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Liberty cops, schools view cameras as tools to deter bad behavior

By Linda Linonis

Thursday, June 23, 2011



School superintendent Stan Watson and Police Chief Rich Tisone view the newly installed surveillance cameras in township schools as “deterrents to bad behavior.”

The cameras, which were installed this month in common and high-traffic areas at E.J. Blott Elementary, William S. Guy Middle and Liberty High schools, are an integral part of the safety plan designed to protect students and staff. The cameras are linked to the township police department through the Internet. Surveillance is displayed on screens in the police dispatch center.

Watson, who came to Liberty Local Schools in July 2010, said the safety committee “saw a gaping hole” in the existing video capability.

Though some cameras were used, they were analog and old. A concentrated effort was made to upgrade the system. Funds from a permanent improvement levy of 0.9 mills, which generates about $224,000 annually, were used. The cost of digital equipment was $25,000, money well spent to help keep the schools safe, officials said.

Watson and Tisone, who both have decades of experience, said they have a “good working relationship,” which made the collaboration smooth.

The school safety committee has input from fire and police departments. Its safety plan addresses evacuation and fire drills, police-dog sweeps, mapping and identifying school buildings and grounds, video surveillance, school bus accidents, bullying and cyberbullying. Once school is in session, schools are locked. Visitors can enter only through the main doors and into the offices.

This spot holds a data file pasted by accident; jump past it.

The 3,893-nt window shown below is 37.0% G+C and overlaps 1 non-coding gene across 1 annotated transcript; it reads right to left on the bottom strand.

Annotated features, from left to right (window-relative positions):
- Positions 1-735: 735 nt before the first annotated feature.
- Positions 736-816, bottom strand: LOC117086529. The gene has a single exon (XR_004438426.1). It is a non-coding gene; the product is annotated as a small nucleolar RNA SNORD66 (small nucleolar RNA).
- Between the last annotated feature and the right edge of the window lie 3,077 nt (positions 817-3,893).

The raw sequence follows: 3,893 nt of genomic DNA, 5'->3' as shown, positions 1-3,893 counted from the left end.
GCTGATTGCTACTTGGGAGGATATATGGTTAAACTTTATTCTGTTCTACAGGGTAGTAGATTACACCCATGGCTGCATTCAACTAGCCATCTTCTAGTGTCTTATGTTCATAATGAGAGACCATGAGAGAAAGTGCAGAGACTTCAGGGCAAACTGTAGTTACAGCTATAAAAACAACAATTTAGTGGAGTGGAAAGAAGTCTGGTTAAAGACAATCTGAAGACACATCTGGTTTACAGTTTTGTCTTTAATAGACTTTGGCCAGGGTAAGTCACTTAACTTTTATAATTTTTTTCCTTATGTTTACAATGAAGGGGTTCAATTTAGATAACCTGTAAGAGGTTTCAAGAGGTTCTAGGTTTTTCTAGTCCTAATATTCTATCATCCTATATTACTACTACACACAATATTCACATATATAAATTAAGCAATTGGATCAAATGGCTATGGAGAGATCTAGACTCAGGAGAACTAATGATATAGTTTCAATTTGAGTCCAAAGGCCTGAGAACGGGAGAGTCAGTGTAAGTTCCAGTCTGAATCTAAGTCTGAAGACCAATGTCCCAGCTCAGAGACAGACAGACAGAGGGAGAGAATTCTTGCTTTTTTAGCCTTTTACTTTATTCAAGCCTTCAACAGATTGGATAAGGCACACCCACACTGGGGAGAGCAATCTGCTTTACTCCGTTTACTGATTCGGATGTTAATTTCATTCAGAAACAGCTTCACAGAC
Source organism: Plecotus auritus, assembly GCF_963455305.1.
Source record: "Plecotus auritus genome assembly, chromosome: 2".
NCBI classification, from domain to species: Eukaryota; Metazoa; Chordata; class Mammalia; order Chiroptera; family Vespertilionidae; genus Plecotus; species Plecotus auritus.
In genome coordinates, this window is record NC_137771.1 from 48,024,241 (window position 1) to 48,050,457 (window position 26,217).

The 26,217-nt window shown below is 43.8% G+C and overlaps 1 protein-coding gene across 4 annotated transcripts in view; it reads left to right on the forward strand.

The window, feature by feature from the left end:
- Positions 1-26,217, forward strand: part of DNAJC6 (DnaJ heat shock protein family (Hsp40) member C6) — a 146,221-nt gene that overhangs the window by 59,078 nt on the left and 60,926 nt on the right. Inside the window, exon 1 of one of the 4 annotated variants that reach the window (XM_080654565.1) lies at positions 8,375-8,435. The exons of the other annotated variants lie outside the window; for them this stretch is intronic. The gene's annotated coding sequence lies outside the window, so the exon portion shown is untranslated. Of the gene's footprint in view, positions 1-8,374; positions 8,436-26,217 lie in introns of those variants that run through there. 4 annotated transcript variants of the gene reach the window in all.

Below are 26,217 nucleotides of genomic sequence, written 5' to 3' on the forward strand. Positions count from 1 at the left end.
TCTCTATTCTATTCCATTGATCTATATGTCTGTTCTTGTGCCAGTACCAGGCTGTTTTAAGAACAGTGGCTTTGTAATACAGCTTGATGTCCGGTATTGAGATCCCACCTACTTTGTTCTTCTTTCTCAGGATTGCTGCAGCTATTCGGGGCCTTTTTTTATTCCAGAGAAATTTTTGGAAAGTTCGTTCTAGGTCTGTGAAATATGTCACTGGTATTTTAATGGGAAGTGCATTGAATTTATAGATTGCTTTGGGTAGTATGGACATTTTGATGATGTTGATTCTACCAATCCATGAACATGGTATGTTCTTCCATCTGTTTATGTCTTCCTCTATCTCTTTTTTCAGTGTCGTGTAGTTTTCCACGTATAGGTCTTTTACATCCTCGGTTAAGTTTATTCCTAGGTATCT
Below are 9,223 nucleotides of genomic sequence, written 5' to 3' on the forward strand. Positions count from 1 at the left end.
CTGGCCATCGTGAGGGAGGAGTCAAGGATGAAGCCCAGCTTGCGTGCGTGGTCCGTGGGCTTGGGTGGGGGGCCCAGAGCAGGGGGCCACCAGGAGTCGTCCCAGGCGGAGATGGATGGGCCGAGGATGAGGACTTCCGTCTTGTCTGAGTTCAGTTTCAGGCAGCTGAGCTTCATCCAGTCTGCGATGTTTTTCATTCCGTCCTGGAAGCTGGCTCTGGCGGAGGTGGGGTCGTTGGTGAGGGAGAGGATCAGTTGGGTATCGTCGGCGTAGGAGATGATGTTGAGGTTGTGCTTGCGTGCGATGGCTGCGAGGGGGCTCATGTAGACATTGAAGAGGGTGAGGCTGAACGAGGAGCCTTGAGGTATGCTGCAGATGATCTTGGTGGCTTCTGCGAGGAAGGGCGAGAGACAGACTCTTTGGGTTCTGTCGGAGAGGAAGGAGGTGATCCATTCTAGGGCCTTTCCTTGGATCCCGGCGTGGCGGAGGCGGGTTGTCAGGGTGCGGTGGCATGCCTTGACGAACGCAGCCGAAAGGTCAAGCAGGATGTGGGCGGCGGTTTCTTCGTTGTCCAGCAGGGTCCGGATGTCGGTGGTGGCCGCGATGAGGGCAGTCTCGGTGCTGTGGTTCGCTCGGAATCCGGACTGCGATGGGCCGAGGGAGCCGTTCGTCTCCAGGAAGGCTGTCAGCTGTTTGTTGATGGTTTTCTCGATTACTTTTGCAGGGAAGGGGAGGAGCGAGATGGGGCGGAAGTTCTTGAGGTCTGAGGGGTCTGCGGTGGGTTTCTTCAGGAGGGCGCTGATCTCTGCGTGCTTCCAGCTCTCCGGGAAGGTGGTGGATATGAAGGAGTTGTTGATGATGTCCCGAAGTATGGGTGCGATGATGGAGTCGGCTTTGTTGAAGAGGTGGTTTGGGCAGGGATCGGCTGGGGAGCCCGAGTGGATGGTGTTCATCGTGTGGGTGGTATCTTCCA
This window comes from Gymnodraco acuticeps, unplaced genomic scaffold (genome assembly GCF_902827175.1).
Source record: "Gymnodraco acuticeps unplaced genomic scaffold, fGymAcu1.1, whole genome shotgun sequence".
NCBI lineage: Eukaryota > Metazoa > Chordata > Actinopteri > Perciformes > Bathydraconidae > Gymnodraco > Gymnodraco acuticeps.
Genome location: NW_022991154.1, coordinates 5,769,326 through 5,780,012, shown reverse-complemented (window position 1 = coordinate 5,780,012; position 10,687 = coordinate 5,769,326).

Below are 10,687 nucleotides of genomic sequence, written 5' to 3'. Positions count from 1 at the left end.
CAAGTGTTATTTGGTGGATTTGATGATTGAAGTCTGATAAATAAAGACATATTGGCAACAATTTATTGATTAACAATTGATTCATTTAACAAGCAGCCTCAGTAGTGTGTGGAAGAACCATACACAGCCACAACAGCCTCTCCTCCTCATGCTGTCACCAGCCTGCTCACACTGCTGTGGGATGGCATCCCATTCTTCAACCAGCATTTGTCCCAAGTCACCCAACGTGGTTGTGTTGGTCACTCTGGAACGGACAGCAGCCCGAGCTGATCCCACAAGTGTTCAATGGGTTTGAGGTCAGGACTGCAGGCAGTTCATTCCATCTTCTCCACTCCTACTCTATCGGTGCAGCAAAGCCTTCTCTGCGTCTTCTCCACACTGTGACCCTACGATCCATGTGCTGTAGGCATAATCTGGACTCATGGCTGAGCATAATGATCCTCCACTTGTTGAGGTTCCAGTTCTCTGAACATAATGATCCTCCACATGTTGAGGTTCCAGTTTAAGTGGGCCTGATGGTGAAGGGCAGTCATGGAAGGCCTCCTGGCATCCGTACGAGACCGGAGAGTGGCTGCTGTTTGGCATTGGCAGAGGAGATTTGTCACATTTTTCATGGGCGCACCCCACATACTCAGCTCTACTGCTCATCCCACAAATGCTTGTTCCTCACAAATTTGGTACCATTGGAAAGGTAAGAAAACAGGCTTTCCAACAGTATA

Watson said the surveillance system has two components — deterring bad behavior and vandalism and providing documentation. Surveillance videos are time stamped. “When you think you might be on camera, you have a different mind set,” he said.

From the law enforcement point of view, Tisone described the surveillance cameras as a “safety tool.”

He said surveillance in real time allows police to respond quickly to the right place at any of the schools should a “critical incident” occur. He said “critical incident” could be a person making threats or an individual with a weapon.

The cameras provide a view on “common areas” with high traffic, such as hallways, gyms, cafeterias and parking lots. A bonus is that officers’ can access the surveillance via laptops in cruisers. With detailed mapping of the schools they have and the surveillance, police would be able to pinpoint an intruder’s location and not waste time searching the entire school. If there would be a fire or explosion, the fire department also would have vital information through the surveillance.

Michael Streets of the school district’s technology staff said the infrastructure of wiring, networking and computers had to be put into place. “The system is expandable,” he said of the updated equipment. The system uses 12 digital surveillance cameras and four analog, which eventually will be replaced. “The software is easy to use,” he said.

Linking to the police department was easy because it had undergone its own leap into technology in 2008. “Before that we essentially had one computer,” Detective Sgt. Robert Greaf said. Now computers are used as part of the daily routine. The department, through its website at, offers an online reporting system for minor crimes and incidents.